Energy Exchange

An all-inclusive way to look at energy transition in New Jersey

By Elizabeth B. Stein and Cole Jermyn

New Jersey, like many other states, has been hard at work developing a strategy to drastically reduce its own climate impact. The state’s residents are already experiencing more than their share of climate change. With 130 miles of coastline, including population centers near much-loved beaches, more frequent extreme weather events are an existential threat to the state.

The state’s Energy Master Plan identifies and coordinates efforts, in various parts of the economy, to achieve a sustainable pathway to substantial decarbonization by 2050. But a new study, proposed by the New Jersey Board of Public Utilities, that seeks to estimate the financial impact of these efforts to eliminate fossil fuels on gas and electric utility customers, is infected with methodological flaws and faulty assumptions that would put it out of step with the state’s energy and climate policy.

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Posted in Clean Energy, New Jersey / Language: / Comments are closed

The twin crises of energy supply and climate have the same solution

Today’s energy system has become a liability we can no longer afford. As dependence on oil and gas restrains the response to Vladimir Putin’s war on Ukraine, scientists on the Intergovernmental Panel on Climate Change this week issued yet another urgent warning that society is running out of time to avoid dangerous climate change caused by fossil fuel emissions.

Politicians and pundits say we must choose which problem to solve — protect the economy or protect the planet. But the twin crises of energy and climate have the same solution: the fastest possible transformation of our global energy system.

To those who want to prioritize the energy crisis, they must contend with the reality that there are no big spigots likely to be opened. Pre-Covid, oil and gas production were near record highs. Recent company announcements offer only marginal bumps in production, not enough to replace Russian oil or change prices at the pump.

And despite their rhetoric, neither producers nor their financiers show any interest in making the massive investments necessary to change these fundamentals.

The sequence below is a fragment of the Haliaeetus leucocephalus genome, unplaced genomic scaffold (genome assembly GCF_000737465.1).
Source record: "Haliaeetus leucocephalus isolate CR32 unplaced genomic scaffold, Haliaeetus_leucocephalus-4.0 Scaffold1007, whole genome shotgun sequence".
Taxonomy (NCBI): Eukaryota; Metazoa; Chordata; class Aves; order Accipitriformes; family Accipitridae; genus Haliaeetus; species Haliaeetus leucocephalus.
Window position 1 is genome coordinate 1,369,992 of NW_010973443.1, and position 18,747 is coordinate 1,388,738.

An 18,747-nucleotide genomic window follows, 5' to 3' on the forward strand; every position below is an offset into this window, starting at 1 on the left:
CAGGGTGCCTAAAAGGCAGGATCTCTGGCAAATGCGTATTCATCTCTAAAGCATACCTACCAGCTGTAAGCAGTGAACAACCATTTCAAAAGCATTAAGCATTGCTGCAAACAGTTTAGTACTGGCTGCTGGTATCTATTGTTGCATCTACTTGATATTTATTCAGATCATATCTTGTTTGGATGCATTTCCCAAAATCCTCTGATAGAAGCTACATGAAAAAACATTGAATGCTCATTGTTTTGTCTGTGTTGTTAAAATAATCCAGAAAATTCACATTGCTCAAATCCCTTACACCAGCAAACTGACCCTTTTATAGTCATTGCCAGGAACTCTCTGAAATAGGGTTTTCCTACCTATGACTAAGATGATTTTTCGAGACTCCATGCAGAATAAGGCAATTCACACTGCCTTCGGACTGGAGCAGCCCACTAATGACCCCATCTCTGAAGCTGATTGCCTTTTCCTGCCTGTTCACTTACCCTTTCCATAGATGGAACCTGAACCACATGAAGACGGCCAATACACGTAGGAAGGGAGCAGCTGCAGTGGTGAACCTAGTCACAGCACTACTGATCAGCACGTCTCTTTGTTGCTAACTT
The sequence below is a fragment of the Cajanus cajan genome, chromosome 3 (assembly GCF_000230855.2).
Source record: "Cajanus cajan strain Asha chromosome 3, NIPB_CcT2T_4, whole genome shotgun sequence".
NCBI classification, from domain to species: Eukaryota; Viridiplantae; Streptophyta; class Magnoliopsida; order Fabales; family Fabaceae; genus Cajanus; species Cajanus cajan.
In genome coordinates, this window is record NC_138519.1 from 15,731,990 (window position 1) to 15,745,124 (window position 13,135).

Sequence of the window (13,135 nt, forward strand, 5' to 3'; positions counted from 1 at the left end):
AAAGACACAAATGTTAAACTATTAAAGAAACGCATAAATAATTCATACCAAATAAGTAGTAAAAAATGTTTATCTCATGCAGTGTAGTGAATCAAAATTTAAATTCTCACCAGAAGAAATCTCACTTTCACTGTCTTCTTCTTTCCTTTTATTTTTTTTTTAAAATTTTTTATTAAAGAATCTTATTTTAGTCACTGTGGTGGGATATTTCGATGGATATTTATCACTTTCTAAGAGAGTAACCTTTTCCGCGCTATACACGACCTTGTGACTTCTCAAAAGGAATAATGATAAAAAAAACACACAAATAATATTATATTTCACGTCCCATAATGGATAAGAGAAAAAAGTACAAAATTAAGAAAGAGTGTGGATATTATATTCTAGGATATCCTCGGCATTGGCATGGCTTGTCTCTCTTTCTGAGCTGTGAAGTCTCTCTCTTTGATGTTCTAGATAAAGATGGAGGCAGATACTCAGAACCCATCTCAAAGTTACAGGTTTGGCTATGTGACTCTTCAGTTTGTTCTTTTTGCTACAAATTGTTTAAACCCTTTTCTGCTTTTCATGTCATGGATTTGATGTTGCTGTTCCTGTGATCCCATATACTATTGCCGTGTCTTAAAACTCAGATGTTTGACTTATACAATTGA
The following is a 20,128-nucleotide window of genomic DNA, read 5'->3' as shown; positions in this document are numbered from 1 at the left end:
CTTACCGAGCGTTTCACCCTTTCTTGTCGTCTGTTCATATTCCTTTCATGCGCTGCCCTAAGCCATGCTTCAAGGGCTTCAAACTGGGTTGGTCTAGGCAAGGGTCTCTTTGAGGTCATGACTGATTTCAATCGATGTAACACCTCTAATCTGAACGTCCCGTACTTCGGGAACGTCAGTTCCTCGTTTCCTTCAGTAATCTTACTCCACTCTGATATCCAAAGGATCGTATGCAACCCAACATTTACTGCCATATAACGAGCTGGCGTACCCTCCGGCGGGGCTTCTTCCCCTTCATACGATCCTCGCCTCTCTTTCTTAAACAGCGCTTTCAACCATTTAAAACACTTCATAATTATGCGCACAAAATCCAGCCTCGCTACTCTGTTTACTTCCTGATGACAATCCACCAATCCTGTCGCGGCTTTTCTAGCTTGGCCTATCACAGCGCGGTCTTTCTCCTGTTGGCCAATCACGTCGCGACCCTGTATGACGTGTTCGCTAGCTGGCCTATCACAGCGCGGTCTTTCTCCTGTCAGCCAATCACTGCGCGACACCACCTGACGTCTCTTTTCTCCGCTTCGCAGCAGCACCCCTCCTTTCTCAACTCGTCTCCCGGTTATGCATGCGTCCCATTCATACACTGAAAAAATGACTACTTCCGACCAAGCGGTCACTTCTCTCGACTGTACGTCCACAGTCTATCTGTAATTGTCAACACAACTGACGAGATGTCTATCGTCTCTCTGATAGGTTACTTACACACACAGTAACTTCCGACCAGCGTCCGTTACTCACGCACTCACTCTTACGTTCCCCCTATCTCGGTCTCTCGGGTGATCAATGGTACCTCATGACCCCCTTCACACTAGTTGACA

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Posted in Methane, Renewable Energy / Language: / Comments are closed

Climate scientists agree: methane cuts are essential to limit global warming

By Ilissa Ocko and Tianyi Sun

A new report out this week from the Intergovernmental Panel on Climate Change is once again shedding more light on the climate crisis. According to the latest research, we’re on a dangerous trajectory that will result in significantly more warming than what policymakers aimed for.

As part of the Paris Climate Agreement — countries across the globe committed to try and limit future temperature rise to no more than 1.5 degrees Celsius. This new report not only predicts that we are not on track to meet that goal, it also suggests that even limiting warming to 2 degrees C is highly unlikely based on our current emissions and policies.

A previous IPCC assessment released earlier this year brought into focus the unfortunate reality that we are already experiencing increasingly destructive extreme weather events, rising seas, melting sea ice, habitat loss and other severe impacts of a changing climate at a much faster rate than communities can adapt. The fact that we are not acting fast enough to avert much worse impacts is disappointing news.